|From:||"Simon 'corecode' Schubert" <corecode@xxxxxxxxxxxx>|
|Date:||Sun, 16 Dec 2007 14:39:26 +0100|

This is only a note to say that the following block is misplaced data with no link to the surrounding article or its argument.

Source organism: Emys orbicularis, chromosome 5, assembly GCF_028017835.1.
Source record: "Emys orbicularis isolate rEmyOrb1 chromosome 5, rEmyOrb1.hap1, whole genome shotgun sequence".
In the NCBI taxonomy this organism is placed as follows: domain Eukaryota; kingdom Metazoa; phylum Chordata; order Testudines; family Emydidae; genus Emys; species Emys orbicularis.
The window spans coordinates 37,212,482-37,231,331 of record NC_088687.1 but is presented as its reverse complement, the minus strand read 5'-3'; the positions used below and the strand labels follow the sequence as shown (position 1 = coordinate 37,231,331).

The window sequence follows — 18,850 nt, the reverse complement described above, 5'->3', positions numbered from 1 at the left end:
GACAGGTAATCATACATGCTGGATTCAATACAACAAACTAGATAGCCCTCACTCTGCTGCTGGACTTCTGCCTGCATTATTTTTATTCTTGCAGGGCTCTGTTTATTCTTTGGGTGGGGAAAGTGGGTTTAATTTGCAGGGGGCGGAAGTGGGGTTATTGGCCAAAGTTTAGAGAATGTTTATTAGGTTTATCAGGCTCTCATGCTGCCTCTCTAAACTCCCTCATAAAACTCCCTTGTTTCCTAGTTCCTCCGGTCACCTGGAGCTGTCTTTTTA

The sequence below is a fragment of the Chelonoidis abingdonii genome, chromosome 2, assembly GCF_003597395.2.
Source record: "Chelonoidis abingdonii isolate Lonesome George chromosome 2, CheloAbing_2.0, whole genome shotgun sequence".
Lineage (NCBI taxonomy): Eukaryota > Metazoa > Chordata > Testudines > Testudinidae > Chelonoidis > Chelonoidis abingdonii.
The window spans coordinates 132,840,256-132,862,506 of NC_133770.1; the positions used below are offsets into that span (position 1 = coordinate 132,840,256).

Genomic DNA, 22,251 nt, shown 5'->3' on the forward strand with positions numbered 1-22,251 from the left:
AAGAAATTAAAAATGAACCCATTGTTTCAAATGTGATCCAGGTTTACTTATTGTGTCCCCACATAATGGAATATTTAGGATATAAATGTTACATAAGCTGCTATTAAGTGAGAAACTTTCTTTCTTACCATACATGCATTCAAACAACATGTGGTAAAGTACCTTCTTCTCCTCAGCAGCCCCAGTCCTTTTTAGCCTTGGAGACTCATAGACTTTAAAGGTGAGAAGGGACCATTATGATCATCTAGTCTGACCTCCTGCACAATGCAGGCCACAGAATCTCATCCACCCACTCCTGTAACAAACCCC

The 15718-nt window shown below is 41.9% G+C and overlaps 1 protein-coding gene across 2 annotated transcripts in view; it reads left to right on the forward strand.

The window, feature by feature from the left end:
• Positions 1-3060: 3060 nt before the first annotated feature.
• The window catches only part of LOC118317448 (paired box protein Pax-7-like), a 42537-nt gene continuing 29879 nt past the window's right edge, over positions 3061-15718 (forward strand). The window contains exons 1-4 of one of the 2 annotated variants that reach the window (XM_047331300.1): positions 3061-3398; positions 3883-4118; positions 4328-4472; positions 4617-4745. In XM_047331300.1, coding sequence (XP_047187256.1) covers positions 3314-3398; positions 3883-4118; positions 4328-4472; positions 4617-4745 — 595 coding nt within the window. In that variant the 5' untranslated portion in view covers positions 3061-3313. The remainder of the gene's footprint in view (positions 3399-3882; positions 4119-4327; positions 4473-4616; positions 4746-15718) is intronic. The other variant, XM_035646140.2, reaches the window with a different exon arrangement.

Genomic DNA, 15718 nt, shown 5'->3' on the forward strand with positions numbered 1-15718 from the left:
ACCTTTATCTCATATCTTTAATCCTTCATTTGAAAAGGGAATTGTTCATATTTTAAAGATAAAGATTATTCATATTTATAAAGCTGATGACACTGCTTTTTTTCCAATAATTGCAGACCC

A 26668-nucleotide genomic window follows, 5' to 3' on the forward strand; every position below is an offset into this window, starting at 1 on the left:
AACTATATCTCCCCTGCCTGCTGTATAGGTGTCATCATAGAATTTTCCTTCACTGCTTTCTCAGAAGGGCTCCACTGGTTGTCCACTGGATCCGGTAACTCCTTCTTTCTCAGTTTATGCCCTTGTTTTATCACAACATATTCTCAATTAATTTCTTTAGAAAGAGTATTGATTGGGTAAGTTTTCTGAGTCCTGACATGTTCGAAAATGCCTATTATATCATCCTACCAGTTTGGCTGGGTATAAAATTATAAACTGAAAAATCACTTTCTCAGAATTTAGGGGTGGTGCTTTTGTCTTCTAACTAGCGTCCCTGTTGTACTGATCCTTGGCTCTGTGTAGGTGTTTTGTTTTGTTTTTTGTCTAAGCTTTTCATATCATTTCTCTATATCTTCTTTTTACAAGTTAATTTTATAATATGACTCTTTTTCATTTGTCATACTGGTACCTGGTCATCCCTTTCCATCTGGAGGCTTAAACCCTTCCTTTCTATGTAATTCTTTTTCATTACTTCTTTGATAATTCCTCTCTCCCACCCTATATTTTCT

Matthias Schmidt wrote: >> I wonder, why bother with binary patches? Network is cheap nowadays, so >> we could as well distribute complete binaries. > Thats right, but I'm a fan of saving disk space and bandwith. Distributing > complete binaries has one big advantage. We could update user-modified > binary files which is not easily possible with diff/pach. Yes. Both ways don't necessarily exclude each other, assuming that mirrors have enough space (they do, usually). >>> I think most >>> server admins also stick with the GENERIC kernel (at least I do it), so >>> support for GENERIC would IMO be enough. >> As soon as you compile stuff, you probably will get different binaries. >> If you update the kernel, you need to update the userland as well. > Yep, that's what the problem is about. A combined source/binary approach then could realize that there is a need to recompile the kernel and do so, in case the config was changed. If not, a replacement kernel can be installed. Same for userland binaries. >> If we had a way to identify from which sources a binary was compiled >> from, we could do upgrades more easily. Maybe enhance gcc to include a >> checksum of the sources into the object? > Do you mean with or without patching? That would be without patching. A way to find out which sources a particular binary corresponds to, and if these sources are the same like the ones being upgraded, you can replace the (different) binary with a fixed replacement. >> In any case, when doing a binary upgrade, we should at the same update >> the sources, if installed. > > Why? Most admins don't even have sources installed. If someone wants > only a (security) fix I think its sufficent to update only the relevant > files. Yes, I meant: If there are sources, these should be updated at the same time, so that source compiles will contain the fix as well.
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